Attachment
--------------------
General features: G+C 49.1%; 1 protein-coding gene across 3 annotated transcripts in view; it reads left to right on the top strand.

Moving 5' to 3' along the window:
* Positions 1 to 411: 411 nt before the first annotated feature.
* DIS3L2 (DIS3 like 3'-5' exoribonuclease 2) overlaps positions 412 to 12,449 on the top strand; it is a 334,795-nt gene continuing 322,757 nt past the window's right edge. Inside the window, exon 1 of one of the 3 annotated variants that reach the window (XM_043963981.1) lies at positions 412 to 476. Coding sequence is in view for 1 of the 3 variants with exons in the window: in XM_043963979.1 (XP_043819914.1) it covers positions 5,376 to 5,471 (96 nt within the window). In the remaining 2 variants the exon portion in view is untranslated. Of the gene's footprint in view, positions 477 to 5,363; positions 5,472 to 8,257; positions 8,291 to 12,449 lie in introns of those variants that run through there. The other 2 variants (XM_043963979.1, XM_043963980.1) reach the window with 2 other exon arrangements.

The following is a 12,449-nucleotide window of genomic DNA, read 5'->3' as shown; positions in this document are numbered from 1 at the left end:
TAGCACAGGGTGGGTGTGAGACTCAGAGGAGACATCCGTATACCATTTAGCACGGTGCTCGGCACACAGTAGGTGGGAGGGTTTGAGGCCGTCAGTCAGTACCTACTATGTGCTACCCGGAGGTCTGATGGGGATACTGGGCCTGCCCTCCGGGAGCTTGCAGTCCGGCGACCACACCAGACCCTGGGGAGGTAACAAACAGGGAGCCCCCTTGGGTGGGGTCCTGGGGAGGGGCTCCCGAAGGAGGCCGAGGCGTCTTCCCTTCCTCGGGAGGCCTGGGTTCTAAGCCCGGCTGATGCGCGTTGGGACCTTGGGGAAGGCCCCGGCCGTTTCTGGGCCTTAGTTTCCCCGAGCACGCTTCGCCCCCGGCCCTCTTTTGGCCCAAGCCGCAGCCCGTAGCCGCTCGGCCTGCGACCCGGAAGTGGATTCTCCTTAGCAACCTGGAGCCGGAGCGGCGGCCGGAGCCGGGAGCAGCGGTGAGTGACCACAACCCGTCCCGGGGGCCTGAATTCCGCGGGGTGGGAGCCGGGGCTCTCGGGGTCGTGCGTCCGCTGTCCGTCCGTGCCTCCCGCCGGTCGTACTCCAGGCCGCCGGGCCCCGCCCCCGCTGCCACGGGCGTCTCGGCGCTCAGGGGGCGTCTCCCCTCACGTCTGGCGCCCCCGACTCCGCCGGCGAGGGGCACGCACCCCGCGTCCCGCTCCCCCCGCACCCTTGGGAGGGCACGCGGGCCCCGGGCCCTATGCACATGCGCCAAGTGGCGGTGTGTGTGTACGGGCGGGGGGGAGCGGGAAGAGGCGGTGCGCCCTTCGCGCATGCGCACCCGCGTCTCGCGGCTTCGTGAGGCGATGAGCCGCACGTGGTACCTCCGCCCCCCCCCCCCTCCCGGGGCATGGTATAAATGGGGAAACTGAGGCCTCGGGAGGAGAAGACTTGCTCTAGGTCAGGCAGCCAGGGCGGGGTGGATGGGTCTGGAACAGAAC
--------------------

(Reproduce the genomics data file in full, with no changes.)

General features: G+C 49.1%; 1 protein-coding gene across 3 annotated transcripts in view; it reads left to right on the top strand.

Moving 5' to 3' along the window:
* Positions 1 to 411: 411 nt before the first annotated feature.
* DIS3L2 (DIS3 like 3'-5' exoribonuclease 2) overlaps positions 412 to 12,449 on the top strand; it is a 334,795-nt gene continuing 322,757 nt past the window's right edge. Inside the window, exon 1 of one of the 3 annotated variants that reach the window (XM_043963981.1) lies at positions 412 to 476. Coding sequence is in view for 1 of the 3 variants with exons in the window: in XM_043963979.1 (XP_043819914.1) it covers positions 5,376 to 5,471 (96 nt within the window). In the remaining 2 variants the exon portion in view is untranslated. Of the gene's footprint in view, positions 477 to 5,363; positions 5,472 to 8,257; positions 8,291 to 12,449 lie in introns of those variants that run through there. The other 2 variants (XM_043963979.1, XM_043963980.1) reach the window with 2 other exon arrangements.

The following is a 12,449-nucleotide window of genomic DNA, read 5'->3' as shown; positions in this document are numbered from 1 at the left end:
TAGCACAGGGTGGGTGTGAGACTCAGAGGAGACATCCGTATACCATTTAGCACGGTGCTCGGCACACAGTAGGTGGGAGGGTTTGAGGCCGTCAGTCAGTACCTACTATGTGCTACCCGGAGGTCTGATGGGGATACTGGGCCTGCCCTCCGGGAGCTTGCAGTCCGGCGACCACACCAGACCCTGGGGAGGTAACAAACAGGGAGCCCCCTTGGGTGGGGTCCTGGGGAGGGGCTCCCGAAGGAGGCCGAGGCGTCTTCCCTTCCTCGGGAGGCCTGGGTTCTAAGCCCGGCTGATGCGCGTTGGGACCTTGGGGAAGGCCCCGGCCGTTTCTGGGCCTTAGTTTCCCCGAGCACGCTTCGCCCCCGGCCCTCTTTTGGCCCAAGCCGCAGCCCGTAGCCGCTCGGCCTGCGACCCGGAAGTGGATTCTCCTTAGCAACCTGGAGCCGGAGCGGCGGCCGGAGCCGGGAGCAGCGGTGAGTGACCACAACCCGTCCCGGGGGCCTGAATTCCGCGGGGTGGGAGCCGGGGCTCTCGGGGTCGTGCGTCCGCTGTCCGTCCGTGCCTCCCGCCGGTCGTACTCCAGGCCGCCGGGCCCCGCCCCCGCTGCCACGGGCGTCTCGGCGCTCAGGGGGCGTCTCCCCTCACGTCTGGCGCCCCCGACTCCGCCGGCGAGGGGCACGCACCCCGCGTCCCGCTCCCCCCGCACCCTTGGGAGGGCACGCGGGCCCCGGGCCCTATGCACATGCGCCAAGTGGCGGTGTGTGTGTACGGGCGGGGGGGAGCGGGAAGAGGCGGTGCGCCCTTCGCGCATGCGCACCCGCGTCTCGCGGCTTCGTGAGGCGATGAGCCGCACGTGGTACCTCCGCCCCCCCCCCCCTCCCGGGGCATGGTATAAATGGGGAAACTGAGGCCTCGGGAGGAGAAGACTTGCTCTAGGTCAGGCAGCCAGGGCGGGGTGGATGGGTCTGGAACAGAAC